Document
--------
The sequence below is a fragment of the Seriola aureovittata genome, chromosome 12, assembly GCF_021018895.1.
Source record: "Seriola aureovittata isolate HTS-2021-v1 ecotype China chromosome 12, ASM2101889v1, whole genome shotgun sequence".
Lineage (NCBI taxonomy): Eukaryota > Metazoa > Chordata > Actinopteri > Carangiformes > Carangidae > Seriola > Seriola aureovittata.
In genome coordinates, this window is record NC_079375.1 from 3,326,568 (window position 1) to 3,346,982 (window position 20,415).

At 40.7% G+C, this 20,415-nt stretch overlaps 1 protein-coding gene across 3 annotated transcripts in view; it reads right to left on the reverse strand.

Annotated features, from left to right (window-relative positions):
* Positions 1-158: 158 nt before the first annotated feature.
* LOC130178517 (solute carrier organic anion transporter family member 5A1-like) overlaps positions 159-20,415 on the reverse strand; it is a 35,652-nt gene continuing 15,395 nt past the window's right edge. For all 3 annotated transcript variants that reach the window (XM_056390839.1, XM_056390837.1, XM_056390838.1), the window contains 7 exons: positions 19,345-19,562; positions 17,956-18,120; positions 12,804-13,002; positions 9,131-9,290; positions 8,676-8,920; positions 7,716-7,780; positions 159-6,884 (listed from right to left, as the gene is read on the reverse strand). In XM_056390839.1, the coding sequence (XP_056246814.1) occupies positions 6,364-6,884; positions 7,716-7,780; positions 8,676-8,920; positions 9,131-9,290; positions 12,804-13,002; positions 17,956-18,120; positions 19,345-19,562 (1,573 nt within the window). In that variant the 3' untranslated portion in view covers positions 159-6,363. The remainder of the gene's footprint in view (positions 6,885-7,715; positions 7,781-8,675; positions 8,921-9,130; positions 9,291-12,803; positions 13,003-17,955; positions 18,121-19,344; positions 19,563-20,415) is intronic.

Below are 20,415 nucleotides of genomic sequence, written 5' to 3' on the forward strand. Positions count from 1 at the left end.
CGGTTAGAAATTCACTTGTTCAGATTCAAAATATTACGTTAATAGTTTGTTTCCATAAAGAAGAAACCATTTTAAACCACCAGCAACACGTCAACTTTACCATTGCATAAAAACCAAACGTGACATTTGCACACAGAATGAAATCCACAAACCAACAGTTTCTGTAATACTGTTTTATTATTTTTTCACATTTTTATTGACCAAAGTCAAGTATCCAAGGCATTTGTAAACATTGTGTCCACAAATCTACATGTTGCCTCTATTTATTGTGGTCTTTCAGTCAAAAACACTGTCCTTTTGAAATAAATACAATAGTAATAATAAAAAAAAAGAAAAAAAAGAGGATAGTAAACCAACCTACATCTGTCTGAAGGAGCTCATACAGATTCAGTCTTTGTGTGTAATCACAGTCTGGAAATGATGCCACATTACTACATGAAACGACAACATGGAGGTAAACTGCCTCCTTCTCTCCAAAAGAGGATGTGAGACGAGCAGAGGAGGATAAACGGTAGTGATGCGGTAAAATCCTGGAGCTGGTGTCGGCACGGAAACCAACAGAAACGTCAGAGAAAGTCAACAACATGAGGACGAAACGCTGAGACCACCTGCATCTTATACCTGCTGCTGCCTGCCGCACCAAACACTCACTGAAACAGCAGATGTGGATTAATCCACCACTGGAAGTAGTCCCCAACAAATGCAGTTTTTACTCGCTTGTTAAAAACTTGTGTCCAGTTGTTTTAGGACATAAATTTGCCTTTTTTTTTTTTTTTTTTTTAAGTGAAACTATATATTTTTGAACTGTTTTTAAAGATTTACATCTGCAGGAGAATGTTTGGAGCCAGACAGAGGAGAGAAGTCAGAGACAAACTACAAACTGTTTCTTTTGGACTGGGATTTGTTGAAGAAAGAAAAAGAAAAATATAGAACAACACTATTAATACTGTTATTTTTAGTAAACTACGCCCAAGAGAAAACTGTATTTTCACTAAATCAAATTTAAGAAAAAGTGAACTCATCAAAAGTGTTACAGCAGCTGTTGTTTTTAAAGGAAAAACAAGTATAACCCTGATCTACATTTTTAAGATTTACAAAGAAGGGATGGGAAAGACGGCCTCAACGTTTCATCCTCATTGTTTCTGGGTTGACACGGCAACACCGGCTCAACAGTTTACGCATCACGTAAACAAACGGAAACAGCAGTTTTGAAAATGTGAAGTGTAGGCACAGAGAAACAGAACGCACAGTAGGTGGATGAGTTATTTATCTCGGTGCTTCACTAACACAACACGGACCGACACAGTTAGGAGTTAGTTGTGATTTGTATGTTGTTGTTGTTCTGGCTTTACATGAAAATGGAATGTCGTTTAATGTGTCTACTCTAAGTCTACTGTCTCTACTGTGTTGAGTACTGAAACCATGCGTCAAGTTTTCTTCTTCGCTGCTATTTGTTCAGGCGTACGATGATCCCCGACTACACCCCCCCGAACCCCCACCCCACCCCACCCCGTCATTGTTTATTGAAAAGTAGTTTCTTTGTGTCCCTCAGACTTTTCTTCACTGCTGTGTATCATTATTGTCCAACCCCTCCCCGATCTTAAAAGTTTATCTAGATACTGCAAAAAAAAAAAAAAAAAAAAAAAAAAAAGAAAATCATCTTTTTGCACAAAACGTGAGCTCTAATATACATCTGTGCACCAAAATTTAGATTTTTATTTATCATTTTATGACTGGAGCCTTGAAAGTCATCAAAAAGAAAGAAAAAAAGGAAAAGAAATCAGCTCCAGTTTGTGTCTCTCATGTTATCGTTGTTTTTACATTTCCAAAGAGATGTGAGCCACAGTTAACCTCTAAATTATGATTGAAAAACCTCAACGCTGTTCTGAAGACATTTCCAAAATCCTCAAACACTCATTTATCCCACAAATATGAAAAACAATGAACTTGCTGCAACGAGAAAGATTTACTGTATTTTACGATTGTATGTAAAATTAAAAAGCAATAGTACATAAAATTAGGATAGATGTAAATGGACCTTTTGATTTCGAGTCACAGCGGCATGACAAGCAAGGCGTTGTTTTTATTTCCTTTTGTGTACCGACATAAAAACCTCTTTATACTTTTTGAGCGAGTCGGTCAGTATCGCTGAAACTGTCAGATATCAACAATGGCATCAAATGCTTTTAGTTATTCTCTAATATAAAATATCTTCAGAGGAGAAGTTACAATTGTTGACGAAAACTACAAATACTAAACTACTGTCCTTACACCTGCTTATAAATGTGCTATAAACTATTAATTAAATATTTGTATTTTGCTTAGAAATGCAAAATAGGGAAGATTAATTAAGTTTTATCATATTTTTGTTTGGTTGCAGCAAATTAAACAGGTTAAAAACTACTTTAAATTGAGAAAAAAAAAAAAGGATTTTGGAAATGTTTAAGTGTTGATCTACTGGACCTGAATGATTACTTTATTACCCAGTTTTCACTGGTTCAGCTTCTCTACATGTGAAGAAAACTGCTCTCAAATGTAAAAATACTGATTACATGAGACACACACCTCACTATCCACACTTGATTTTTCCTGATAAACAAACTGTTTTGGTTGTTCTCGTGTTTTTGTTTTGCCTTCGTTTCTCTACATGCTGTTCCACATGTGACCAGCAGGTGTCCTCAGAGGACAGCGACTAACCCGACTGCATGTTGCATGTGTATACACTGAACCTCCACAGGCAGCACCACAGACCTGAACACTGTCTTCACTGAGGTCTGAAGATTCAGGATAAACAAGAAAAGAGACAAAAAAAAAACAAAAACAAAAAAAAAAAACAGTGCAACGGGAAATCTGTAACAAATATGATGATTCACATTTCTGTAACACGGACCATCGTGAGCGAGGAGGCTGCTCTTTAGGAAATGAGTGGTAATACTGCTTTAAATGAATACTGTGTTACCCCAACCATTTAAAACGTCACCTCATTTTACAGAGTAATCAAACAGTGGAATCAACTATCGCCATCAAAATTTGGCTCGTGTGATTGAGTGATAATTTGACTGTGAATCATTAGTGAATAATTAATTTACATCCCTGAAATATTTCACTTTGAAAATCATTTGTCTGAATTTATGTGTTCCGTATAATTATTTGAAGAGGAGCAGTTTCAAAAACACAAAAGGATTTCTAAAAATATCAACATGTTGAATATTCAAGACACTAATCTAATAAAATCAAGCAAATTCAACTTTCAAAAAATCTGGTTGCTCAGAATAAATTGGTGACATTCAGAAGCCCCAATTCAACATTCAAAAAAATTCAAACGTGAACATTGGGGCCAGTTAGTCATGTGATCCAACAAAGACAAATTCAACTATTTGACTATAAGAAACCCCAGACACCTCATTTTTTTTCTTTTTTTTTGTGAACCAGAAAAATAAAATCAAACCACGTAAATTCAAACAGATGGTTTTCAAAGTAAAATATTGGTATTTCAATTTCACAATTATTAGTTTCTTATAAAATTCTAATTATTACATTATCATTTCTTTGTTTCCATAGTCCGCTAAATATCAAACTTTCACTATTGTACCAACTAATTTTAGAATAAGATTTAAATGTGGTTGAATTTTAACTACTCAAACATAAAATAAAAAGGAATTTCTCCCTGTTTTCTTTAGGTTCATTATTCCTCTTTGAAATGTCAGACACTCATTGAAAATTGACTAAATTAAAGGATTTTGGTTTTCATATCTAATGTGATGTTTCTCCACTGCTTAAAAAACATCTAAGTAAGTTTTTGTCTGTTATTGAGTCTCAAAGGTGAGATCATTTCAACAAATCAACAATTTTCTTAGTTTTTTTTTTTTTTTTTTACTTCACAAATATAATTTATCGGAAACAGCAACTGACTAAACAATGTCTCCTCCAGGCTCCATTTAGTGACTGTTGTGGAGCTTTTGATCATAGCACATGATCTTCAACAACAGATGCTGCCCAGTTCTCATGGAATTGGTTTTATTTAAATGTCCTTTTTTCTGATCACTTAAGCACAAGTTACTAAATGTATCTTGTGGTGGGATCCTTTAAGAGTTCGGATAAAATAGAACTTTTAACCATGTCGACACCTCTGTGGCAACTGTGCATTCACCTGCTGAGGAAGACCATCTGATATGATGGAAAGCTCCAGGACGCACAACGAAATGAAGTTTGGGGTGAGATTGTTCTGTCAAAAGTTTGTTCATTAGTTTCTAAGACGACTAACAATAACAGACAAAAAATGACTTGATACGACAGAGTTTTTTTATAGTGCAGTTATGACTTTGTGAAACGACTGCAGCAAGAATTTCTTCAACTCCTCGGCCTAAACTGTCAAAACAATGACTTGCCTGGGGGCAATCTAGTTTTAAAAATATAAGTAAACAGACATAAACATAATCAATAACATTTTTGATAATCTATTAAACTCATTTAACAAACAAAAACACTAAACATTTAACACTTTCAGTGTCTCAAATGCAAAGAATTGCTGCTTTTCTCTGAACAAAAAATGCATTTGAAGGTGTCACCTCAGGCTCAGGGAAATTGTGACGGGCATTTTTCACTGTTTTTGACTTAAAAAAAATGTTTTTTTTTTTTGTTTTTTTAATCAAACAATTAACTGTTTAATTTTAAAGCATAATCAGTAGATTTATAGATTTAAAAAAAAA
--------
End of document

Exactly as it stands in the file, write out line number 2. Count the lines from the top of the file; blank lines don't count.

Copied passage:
Source record: "Seriola aureovittata isolate HTS-2021-v1 ecotype China chromosome 12, ASM2101889v1, whole genome shotgun sequence".